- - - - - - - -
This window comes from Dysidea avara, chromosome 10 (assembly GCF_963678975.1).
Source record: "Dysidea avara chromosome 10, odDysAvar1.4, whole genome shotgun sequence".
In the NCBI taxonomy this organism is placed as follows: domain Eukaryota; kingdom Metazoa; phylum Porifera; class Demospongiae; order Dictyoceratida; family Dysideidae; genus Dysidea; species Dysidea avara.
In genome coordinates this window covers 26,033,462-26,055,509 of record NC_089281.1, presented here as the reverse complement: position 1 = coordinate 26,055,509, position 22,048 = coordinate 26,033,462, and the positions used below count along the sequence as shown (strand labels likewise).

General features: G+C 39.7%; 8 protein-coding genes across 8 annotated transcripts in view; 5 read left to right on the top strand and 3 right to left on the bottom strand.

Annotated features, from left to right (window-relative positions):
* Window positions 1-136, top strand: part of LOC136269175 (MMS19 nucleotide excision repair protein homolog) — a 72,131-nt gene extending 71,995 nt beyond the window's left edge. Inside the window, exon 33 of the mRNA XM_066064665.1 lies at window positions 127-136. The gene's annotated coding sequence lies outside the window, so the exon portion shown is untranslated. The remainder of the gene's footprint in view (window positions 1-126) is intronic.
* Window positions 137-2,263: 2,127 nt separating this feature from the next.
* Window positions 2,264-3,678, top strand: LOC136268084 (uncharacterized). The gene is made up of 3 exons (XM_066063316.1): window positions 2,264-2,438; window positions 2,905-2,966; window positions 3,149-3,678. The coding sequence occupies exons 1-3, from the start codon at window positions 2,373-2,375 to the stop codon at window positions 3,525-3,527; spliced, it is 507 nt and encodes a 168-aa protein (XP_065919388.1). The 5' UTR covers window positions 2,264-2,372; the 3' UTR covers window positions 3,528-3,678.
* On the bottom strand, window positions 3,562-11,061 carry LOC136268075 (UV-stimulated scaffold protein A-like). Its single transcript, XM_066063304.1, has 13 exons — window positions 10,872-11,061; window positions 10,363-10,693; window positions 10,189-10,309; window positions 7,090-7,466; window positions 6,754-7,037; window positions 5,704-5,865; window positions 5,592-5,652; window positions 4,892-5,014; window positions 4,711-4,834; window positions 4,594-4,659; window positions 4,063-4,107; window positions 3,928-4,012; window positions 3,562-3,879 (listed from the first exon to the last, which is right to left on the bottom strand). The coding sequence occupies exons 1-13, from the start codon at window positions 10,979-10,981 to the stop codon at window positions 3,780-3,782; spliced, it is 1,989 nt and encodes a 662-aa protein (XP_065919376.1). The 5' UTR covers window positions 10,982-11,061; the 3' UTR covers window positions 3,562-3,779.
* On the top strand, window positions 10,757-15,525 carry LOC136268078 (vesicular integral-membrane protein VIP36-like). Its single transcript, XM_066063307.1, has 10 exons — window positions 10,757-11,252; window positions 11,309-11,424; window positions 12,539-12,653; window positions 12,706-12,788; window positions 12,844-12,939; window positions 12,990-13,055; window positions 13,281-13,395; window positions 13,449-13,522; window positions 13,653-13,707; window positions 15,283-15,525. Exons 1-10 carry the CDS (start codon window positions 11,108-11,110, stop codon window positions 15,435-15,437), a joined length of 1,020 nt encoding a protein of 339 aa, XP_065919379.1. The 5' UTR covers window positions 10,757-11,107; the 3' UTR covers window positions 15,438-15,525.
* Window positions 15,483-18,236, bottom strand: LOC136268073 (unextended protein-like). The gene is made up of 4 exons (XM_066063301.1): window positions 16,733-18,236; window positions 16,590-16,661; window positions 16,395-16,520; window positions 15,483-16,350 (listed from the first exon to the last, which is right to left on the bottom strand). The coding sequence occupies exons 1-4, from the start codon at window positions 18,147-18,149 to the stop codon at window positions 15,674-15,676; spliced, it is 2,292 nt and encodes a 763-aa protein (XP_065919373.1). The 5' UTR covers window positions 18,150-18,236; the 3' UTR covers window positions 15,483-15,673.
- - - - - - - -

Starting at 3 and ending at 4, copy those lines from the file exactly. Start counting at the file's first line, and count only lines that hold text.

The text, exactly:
In the NCBI taxonomy this organism is placed as follows: domain Eukaryota; kingdom Metazoa; phylum Porifera; class Demospongiae; order Dictyoceratida; family Dysideidae; genus Dysidea; species Dysidea avara.
In genome coordinates this window covers 26,033,462-26,055,509 of record NC_089281.1, presented here as the reverse complement: position 1 = coordinate 26,055,509, position 22,048 = coordinate 26,033,462, and the positions used below count along the sequence as shown (strand labels likewise).